9. If rule changes are appropriate, we tentatively conclude that the best method of resolving the issue would be to change the term “maximum EIRP” to “authorized EIRP” and making the changes to § 101.113 proposed by FWCC. The term “authorized EIRP” is subjective since applicants select the power at which they propose to operate. Absent some additional limitations in the rule, we agree with FWCC that merely inserting the term “authorized EIRP” into § 101.115(f) would give applicants incentive to propose excessive power. Of the two alternatives offered by FWCC, it appears that the proposed changes to § 101.113 would maximize licensee flexibility to resolve interference issues while clearly stating that applicants must request the minimum power necessary. We seek comment on this tentative conclusion, and any associated benefits or costs of this proposal.
10. Currently, if a licensee must upgrade its antenna in order to resolve an interference problem, it must upgrade to an antenna meeting the higher Category A standards contained in our rules. We propose to allow licensees to make lesser upgrades (
11. In general, the Commission's rules require a Category B user to upgrade to a Category A antenna if the antenna causes interference problems that would be resolved by the use of a Category A antenna. Wireless Strategies, Inc. (WSI) suggests that in the 6 GHz and 11 GHz bands, applicants and licensees be allowed to operate any antenna, including an antenna that does not meet the less demanding Category B standard. WSI also proposes that if the applicant or licensee could resolve an interference issue by upgrading to a lesser antenna that does not meet Category A standards, the applicant or licensee would be allowed to use that lesser antenna. WSI claims that its proposed change “would allow designers and users of FS microwave to minimize the cost and make it easier to comply with local zoning and homeowner association rules and ensure that the use of antennas not meeting Category A requirements does not increase the potential for harmful interference.”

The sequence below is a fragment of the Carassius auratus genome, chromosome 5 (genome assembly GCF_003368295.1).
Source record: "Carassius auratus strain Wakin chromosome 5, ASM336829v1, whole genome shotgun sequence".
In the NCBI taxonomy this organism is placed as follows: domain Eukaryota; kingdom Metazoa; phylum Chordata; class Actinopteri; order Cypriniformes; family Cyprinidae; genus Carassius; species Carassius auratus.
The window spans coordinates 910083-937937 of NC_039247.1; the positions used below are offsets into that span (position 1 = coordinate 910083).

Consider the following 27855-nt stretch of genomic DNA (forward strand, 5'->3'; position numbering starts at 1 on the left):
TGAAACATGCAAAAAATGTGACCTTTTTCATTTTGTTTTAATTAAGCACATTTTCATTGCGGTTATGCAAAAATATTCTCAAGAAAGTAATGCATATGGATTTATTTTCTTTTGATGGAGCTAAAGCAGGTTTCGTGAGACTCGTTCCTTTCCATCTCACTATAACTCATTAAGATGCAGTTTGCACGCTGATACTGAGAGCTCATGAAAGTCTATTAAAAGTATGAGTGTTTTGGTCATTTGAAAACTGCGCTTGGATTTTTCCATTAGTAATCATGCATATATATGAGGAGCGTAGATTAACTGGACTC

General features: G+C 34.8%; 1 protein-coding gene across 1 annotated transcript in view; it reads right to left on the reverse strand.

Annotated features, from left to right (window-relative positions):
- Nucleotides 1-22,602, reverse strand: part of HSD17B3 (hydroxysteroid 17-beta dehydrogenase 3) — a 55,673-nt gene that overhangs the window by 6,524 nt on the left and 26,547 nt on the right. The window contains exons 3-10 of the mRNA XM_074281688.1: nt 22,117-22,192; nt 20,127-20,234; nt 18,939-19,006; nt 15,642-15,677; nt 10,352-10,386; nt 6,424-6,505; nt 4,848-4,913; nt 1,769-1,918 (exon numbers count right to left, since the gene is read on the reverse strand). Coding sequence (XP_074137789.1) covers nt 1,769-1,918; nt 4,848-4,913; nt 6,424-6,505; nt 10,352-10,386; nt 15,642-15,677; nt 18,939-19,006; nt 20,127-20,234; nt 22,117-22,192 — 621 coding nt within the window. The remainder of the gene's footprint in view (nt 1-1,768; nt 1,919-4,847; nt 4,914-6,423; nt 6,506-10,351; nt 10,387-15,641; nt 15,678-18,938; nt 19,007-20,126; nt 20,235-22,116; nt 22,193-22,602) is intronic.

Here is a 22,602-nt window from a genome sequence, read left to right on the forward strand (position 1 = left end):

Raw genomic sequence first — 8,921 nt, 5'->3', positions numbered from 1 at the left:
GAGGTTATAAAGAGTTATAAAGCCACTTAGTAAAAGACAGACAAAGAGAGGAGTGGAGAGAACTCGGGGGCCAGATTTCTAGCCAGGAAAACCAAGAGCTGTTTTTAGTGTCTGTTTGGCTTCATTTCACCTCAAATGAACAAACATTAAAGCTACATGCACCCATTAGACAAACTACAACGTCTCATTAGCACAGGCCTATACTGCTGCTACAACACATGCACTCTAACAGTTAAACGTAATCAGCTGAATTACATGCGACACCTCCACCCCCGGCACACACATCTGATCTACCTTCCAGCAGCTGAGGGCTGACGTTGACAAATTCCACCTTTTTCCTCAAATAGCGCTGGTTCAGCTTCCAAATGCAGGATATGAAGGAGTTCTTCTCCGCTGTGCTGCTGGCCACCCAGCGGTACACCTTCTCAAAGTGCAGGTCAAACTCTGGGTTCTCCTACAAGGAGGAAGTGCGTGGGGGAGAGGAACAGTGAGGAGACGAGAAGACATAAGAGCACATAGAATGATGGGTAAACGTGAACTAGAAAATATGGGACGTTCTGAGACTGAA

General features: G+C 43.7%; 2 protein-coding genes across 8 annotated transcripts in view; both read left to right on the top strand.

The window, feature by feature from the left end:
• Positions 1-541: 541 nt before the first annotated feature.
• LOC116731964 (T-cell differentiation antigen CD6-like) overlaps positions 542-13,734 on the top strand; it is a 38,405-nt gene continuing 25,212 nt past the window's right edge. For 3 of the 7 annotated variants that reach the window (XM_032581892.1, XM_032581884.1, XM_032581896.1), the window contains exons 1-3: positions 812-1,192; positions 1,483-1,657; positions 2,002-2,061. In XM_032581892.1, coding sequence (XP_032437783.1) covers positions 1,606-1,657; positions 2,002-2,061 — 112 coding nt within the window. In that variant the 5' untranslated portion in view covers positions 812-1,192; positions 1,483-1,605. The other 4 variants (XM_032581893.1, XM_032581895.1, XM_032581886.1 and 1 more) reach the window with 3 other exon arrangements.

12. We see some merit in the idea of allowing intermediate upgrades if a licensee can resolve an interference issue by upgrading from one Category B antenna to another Category B antenna with better performance characteristics, that still does not meet Category A standard. There may be instances where an applicant or licensee could resolve an interference issue or conflict by upgrading to an antenna that does not meet Category A standards but would resolve the interference problem. An intermediate upgrade may allow a licensee to maintain operations from an existing site or reduce costs to the point where operation remains economically feasible. Furthermore, while licensees may be reluctant to upgrade antennas, the current rules impose a duty to upgrade to a Category A antenna. The proposed change would give licensees additional flexibility by giving them another option to resolve interference issues. Under our proposal, a licensee proposing to make an intermediate upgrade would assume the risk that the intermediate upgrade would not resolve the interference issue and would be required to make a further upgrade to a Category A antenna if the intermediate upgrade failed to resolve the issue or if a Category A antenna was needed to accommodate another link.
13. Accordingly, we seek comment on allowing licensees and applicants to resolve an interference issue by upgrading from one Category B antenna to another Category B antenna with better performance characteristics, but that still does not meet Category A standard. We ask proponents of this proposal to identify specific instances where such intermediate upgrades could facilitate wireless backhaul deployment. Opponents should identify specific harms that they believe would result from allowing intermediate upgrades, keeping in mind that an applicant or licensee who sought to make an intermediate upgrade would be required to make a further upgrade to a Category A antenna if necessary. While WSI makes its proposal with respect to the 6 and 11 GHz bands, we seek comment on allowing intermediate upgrades in all part 101 bands. We also seek specific, quantitative information on the benefits and costs of our proposal.